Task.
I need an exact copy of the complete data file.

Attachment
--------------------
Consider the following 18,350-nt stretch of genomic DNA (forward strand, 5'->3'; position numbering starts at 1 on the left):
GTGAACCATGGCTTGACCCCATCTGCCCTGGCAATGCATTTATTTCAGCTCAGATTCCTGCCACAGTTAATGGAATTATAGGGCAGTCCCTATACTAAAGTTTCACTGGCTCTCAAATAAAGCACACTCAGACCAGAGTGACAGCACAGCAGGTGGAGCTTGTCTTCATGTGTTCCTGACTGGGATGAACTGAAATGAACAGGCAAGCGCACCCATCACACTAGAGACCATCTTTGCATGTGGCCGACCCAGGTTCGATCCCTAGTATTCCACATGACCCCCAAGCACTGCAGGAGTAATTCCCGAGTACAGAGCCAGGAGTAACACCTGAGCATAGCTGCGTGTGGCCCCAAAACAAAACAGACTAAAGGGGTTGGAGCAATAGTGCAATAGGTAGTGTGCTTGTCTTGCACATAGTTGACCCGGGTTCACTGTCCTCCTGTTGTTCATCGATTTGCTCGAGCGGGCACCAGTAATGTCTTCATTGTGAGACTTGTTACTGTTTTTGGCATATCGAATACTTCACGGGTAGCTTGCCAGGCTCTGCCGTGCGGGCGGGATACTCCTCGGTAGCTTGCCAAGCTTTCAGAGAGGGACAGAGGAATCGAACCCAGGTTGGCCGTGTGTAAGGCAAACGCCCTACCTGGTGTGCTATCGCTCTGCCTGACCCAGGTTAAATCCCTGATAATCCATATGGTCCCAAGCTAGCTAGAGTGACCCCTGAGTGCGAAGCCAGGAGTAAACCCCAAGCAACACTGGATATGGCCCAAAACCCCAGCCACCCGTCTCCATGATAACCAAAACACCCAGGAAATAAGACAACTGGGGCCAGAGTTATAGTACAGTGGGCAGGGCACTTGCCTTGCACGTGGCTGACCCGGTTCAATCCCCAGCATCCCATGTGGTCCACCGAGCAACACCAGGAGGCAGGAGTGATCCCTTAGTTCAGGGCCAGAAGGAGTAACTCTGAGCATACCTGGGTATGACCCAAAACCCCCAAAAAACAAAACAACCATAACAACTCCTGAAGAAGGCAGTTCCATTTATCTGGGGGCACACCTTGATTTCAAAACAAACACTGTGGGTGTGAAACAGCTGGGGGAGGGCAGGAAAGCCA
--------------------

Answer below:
Consider the following 18,350-nt stretch of genomic DNA (forward strand, 5'->3'; position numbering starts at 1 on the left):
GTGAACCATGGCTTGACCCCATCTGCCCTGGCAATGCATTTATTTCAGCTCAGATTCCTGCCACAGTTAATGGAATTATAGGGCAGTCCCTATACTAAAGTTTCACTGGCTCTCAAATAAAGCACACTCAGACCAGAGTGACAGCACAGCAGGTGGAGCTTGTCTTCATGTGTTCCTGACTGGGATGAACTGAAATGAACAGGCAAGCGCACCCATCACACTAGAGACCATCTTTGCATGTGGCCGACCCAGGTTCGATCCCTAGTATTCCACATGACCCCCAAGCACTGCAGGAGTAATTCCCGAGTACAGAGCCAGGAGTAACACCTGAGCATAGCTGCGTGTGGCCCCAAAACAAAACAGACTAAAGGGGTTGGAGCAATAGTGCAATAGGTAGTGTGCTTGTCTTGCACATAGTTGACCCGGGTTCACTGTCCTCCTGTTGTTCATCGATTTGCTCGAGCGGGCACCAGTAATGTCTTCATTGTGAGACTTGTTACTGTTTTTGGCATATCGAATACTTCACGGGTAGCTTGCCAGGCTCTGCCGTGCGGGCGGGATACTCCTCGGTAGCTTGCCAAGCTTTCAGAGAGGGACAGAGGAATCGAACCCAGGTTGGCCGTGTGTAAGGCAAACGCCCTACCTGGTGTGCTATCGCTCTGCCTGACCCAGGTTAAATCCCTGATAATCCATATGGTCCCAAGCTAGCTAGAGTGACCCCTGAGTGCGAAGCCAGGAGTAAACCCCAAGCAACACTGGATATGGCCCAAAACCCCAGCCACCCGTCTCCATGATAACCAAAACACCCAGGAAATAAGACAACTGGGGCCAGAGTTATAGTACAGTGGGCAGGGCACTTGCCTTGCACGTGGCTGACCCGGTTCAATCCCCAGCATCCCATGTGGTCCACCGAGCAACACCAGGAGGCAGGAGTGATCCCTTAGTTCAGGGCCAGAAGGAGTAACTCTGAGCATACCTGGGTATGACCCAAAACCCCCAAAAAACAAAACAACCATAACAACTCCTGAAGAAGGCAGTTCCATTTATCTGGGGGCACACCTTGATTTCAAAACAAACACTGTGGGTGTGAAACAGCTGGGGGAGGGCAGGAAAGCCA